Water rates differ among communities
LISBON — The village’s water rates are in the bottom third among municipal water customers in Columbiana County, according to a survey performed by the newspaper.
Lisbon residents are currently charged $42.63 per month based on 4,500 gallons used, which is considered the monthly household average by the Ohio Environmental Protection Agency.
Of the nine municipal water sources operating in the county, Lisbon’s rate per 4,500 gallons per month (GPM) was the third lowest, behind Salem and East Liverpool. Columbiana’s 4,500 GPM was also cheaper than Lisbon’s but not when you include a monthly surcharge assessed by the city to make payments on loan used to pay for water plant improvements.
Lisbon’s Board of Public Affairs announced two weeks ago they intend to raise water rates for a second time this year. This is in addition to the automatic 3 percent increase that took affect Jan. 1, which resulted in some residents questioning how the village’s rate compared to other communities.
The newspaper decided to take a look at what other municipal water suppliers charge in-town customers per 4,500 GPM. The following is a list, from lowest to highest:
— Salem, $18.31
— East Liverpool, $37.80
— Columbiana, $29.43, plus a $11
surcharge to pay off a construction loan
— Lisbon, $42.63
— East Palestine, $55.72
— Washingtonville, $55.87.
— Buckeye Water District, $56.32
— Leetonia, $58.94
— New Waterford, $65.75
Leetonia and Washingtonville purchase its water from Salem, so they pay the higher outside rate. These residents also are assessed additional fees by Leetonia and Washingtonville to cover its distribution costs.
The Buckeye Water District supplies water to Salineville, Wellsville and portions of Liverpool, Madison and St. Clair townships.
The size of the community can impact rates. Larger communities, like Salem, East Liverpool and Columbiana, have many more customers to spread operating costs among than smaller municipalities. This is called economy of scale, where a proportionate saving in costs is gained by an increased level of production, and it can result in lower water rates.
BPA Chairman Bill Hoover said their goal is to raise Lisbon’s rates to 1.7 percent of the village’s median household income, the threshold needed to qualify for the all-important state and federal grants. Unlike loans, grants do not have to be repaid, and that can make unaffordable projects affordable.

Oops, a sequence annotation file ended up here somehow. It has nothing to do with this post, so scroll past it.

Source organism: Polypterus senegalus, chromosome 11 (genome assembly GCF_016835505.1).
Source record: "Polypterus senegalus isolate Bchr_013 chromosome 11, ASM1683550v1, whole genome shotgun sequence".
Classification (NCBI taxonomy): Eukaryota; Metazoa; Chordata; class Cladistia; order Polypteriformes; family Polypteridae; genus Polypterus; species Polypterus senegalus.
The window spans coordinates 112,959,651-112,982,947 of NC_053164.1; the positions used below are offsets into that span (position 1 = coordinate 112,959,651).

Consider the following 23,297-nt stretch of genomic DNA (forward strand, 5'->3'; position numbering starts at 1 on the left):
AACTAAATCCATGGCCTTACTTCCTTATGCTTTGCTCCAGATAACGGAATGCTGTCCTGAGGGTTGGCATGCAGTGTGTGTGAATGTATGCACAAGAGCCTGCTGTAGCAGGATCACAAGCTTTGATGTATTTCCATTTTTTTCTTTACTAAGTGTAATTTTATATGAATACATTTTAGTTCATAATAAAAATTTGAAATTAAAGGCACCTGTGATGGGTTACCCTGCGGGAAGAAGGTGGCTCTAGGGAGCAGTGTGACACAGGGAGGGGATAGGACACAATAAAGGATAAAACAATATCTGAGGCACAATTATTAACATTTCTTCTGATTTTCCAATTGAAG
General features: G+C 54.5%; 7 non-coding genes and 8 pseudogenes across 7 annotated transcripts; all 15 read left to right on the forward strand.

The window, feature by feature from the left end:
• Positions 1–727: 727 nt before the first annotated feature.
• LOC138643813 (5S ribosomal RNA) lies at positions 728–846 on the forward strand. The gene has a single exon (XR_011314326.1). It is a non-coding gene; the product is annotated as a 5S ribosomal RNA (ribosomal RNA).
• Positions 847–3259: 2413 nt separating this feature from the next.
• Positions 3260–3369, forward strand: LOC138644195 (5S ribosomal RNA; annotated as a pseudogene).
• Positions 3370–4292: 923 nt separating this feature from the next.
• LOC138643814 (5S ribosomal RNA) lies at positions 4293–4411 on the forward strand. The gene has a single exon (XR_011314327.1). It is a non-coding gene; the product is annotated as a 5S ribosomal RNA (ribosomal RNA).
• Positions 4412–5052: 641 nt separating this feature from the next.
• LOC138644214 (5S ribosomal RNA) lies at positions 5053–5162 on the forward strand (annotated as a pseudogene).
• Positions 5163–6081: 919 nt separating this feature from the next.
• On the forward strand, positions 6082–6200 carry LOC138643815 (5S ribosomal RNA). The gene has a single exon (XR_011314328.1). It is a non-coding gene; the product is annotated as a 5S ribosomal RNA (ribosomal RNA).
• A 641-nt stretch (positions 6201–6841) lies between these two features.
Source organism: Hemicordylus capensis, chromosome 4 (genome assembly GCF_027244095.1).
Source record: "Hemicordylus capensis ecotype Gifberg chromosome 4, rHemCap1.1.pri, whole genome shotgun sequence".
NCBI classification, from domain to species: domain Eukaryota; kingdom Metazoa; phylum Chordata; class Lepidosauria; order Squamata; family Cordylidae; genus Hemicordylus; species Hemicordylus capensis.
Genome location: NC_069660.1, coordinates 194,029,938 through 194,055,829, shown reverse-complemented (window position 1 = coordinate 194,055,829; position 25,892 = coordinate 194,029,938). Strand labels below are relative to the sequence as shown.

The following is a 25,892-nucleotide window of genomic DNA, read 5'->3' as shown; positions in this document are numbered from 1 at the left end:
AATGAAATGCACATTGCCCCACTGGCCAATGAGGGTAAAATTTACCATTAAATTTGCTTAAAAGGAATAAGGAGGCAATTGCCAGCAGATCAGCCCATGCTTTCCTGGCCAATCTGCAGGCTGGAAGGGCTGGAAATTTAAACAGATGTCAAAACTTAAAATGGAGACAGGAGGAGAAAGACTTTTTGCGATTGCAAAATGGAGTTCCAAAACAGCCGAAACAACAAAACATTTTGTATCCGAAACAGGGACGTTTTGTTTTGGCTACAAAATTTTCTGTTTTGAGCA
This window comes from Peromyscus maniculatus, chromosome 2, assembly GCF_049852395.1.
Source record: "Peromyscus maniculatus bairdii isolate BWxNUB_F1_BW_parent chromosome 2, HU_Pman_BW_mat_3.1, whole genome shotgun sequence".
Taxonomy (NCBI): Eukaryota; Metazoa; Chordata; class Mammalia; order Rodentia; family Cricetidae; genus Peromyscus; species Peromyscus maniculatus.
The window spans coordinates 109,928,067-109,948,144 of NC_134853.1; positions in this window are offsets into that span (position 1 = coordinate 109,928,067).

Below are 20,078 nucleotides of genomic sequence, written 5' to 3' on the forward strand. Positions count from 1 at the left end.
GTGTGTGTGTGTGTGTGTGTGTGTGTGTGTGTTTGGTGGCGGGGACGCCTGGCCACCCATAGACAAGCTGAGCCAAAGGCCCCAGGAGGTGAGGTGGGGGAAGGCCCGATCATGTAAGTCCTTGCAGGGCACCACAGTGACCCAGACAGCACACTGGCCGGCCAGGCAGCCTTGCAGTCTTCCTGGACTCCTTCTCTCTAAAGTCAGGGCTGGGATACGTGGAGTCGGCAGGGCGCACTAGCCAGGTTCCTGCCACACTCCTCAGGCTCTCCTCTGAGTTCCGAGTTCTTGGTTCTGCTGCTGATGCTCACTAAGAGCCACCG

Lisbon’s rates are currently at 1.2 percent of median household income, and Hoover said once they get to 1.7 percent the village can qualify for grants to help fund much-needed system upgrades, including replacing old waterlines, some of which date back more than 80 years.
New Waterford Mayor Shane Patrone feels Lisbon’s pain, saying they were in the same situation, and they chose to enact a series of water hikes over several years to get them to the 1.7 percent median household income threshold, qualifying them for grants to help fund major improvements.
“That’s why we did it gradually, so our residents would not feel the shock all at once. But now we will qualify for grants, and without those grants a village our size cannot afford to undertake major projects,” he said.
Patrone predicted Lisbon will not be the last community to raise rates. Salem and Leetonia, for example, already have automatic annual increases scheduled to take affect in 2021. Many are facing expensive future upgrades.
“We’re all in the same situation,” he said. “We have waterlines that are 60 years old. Sometimes you have to be the bad guy, but it’s the right thing to do. By this time next year all our waterlines will be replaced, and we’ll have a new waterline to Crestview schools, which should make us a little money.”